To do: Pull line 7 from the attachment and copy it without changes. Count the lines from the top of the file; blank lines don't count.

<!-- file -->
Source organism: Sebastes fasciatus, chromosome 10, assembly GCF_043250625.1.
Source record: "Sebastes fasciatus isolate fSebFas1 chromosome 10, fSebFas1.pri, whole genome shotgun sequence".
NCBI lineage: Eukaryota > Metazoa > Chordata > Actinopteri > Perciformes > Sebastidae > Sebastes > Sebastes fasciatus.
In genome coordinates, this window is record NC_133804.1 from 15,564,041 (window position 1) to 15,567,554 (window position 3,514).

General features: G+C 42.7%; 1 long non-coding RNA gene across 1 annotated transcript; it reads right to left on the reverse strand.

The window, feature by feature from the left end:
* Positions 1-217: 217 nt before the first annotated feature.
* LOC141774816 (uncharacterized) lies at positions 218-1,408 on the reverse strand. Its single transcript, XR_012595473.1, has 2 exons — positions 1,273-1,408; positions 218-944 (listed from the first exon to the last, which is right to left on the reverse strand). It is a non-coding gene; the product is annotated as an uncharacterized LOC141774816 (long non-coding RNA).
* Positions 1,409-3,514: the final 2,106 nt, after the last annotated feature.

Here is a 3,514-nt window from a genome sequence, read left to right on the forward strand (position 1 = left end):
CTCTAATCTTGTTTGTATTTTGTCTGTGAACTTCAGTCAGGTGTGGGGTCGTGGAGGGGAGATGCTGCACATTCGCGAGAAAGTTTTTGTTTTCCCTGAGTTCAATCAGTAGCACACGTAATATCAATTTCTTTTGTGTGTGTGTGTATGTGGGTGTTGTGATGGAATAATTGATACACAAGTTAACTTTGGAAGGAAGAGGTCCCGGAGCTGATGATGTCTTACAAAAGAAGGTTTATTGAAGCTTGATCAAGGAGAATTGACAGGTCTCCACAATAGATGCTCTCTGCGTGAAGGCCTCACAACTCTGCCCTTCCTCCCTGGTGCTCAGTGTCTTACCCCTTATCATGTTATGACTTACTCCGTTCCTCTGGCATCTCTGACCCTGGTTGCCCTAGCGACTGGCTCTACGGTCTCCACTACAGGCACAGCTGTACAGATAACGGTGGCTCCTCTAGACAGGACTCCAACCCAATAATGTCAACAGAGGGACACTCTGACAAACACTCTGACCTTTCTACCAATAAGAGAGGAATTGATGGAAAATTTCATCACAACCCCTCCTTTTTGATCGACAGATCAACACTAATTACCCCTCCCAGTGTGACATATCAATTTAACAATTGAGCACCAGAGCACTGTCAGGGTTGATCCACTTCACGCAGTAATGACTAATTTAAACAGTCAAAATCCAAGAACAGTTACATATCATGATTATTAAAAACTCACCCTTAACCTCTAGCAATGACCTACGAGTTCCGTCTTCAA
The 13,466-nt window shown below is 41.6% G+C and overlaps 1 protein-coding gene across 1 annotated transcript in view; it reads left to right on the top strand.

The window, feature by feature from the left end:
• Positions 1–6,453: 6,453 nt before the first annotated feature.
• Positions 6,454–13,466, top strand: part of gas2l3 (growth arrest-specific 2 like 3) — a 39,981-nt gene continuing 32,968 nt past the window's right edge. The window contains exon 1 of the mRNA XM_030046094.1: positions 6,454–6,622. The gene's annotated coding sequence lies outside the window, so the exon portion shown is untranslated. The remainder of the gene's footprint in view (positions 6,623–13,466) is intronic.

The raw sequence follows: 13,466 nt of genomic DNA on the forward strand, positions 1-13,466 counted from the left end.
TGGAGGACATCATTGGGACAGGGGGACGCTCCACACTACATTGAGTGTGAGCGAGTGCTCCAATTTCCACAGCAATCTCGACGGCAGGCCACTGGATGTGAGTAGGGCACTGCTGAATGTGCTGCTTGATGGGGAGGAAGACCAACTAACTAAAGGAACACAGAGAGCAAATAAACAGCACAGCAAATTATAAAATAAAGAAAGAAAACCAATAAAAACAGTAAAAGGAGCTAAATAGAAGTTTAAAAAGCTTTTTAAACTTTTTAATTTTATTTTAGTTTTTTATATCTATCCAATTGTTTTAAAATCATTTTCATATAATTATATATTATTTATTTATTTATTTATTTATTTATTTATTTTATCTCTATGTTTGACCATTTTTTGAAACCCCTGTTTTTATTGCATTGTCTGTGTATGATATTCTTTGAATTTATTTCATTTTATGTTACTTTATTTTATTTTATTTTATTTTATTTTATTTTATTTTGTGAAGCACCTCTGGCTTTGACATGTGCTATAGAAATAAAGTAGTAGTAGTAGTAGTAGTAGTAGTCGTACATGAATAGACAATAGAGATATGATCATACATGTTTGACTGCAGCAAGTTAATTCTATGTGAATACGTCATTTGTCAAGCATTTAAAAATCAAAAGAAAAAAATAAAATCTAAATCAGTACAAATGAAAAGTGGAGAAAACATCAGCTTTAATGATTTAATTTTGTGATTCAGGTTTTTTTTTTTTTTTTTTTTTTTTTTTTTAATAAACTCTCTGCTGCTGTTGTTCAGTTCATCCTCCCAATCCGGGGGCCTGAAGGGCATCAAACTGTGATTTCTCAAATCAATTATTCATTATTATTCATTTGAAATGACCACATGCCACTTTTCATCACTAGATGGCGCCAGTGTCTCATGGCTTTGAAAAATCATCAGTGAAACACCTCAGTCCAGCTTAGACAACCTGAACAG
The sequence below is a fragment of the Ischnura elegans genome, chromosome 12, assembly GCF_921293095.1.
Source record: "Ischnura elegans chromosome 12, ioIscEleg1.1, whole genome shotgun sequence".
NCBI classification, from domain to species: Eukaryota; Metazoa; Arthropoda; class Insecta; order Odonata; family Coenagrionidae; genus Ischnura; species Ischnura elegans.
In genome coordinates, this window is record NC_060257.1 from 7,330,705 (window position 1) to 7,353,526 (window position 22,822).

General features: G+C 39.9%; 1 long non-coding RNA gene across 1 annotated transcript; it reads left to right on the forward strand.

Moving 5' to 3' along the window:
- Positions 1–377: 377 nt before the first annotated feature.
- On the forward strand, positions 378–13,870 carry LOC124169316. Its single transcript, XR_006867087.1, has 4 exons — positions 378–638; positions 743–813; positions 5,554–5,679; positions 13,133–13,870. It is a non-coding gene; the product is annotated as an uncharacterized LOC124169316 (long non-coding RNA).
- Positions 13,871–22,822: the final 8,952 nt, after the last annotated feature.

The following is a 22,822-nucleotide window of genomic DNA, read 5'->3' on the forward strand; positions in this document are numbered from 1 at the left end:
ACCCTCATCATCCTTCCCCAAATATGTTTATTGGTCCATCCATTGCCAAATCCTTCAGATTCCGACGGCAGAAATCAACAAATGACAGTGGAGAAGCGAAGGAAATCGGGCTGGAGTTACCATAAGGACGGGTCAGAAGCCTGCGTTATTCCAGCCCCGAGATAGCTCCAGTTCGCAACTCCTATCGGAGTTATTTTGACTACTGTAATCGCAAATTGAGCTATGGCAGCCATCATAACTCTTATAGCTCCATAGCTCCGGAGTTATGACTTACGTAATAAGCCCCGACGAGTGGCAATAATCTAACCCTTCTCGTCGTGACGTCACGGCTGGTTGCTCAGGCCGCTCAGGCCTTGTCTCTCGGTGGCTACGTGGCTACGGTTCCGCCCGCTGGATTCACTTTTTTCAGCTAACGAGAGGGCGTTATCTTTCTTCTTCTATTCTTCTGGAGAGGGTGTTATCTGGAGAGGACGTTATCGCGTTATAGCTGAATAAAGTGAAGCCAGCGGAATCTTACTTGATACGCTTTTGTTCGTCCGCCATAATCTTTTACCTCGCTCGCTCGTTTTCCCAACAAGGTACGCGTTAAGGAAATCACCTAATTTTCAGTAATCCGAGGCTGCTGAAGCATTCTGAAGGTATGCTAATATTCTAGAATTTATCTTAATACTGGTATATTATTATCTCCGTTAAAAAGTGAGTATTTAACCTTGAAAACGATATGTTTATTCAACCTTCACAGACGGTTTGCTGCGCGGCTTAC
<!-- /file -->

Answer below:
* Positions 1-217: 217 nt before the first annotated feature.